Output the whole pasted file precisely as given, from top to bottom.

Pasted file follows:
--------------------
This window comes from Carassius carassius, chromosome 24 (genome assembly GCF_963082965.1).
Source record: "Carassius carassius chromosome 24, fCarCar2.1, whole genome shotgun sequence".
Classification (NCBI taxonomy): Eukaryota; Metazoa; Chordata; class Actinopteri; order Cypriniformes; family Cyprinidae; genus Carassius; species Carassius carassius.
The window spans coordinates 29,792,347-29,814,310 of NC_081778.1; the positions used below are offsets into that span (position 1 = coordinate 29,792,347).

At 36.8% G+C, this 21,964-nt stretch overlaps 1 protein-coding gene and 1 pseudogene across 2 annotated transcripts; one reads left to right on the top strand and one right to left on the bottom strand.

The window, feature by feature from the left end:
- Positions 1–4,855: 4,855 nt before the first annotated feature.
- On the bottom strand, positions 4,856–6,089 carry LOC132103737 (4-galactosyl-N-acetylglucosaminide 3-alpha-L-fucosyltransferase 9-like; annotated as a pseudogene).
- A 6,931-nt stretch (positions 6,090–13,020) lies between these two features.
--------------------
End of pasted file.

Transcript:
This window comes from Carassius carassius, chromosome 24 (genome assembly GCF_963082965.1).
Source record: "Carassius carassius chromosome 24, fCarCar2.1, whole genome shotgun sequence".
Classification (NCBI taxonomy): Eukaryota; Metazoa; Chordata; class Actinopteri; order Cypriniformes; family Cyprinidae; genus Carassius; species Carassius carassius.
The window spans coordinates 29,792,347-29,814,310 of NC_081778.1; the positions used below are offsets into that span (position 1 = coordinate 29,792,347).

At 36.8% G+C, this 21,964-nt stretch overlaps 1 protein-coding gene and 1 pseudogene across 2 annotated transcripts; one reads left to right on the top strand and one right to left on the bottom strand.

The window, feature by feature from the left end:
- Positions 1–4,855: 4,855 nt before the first annotated feature.
- On the bottom strand, positions 4,856–6,089 carry LOC132103737 (4-galactosyl-N-acetylglucosaminide 3-alpha-L-fucosyltransferase 9-like; annotated as a pseudogene).
- A 6,931-nt stretch (positions 6,090–13,020) lies between these two features.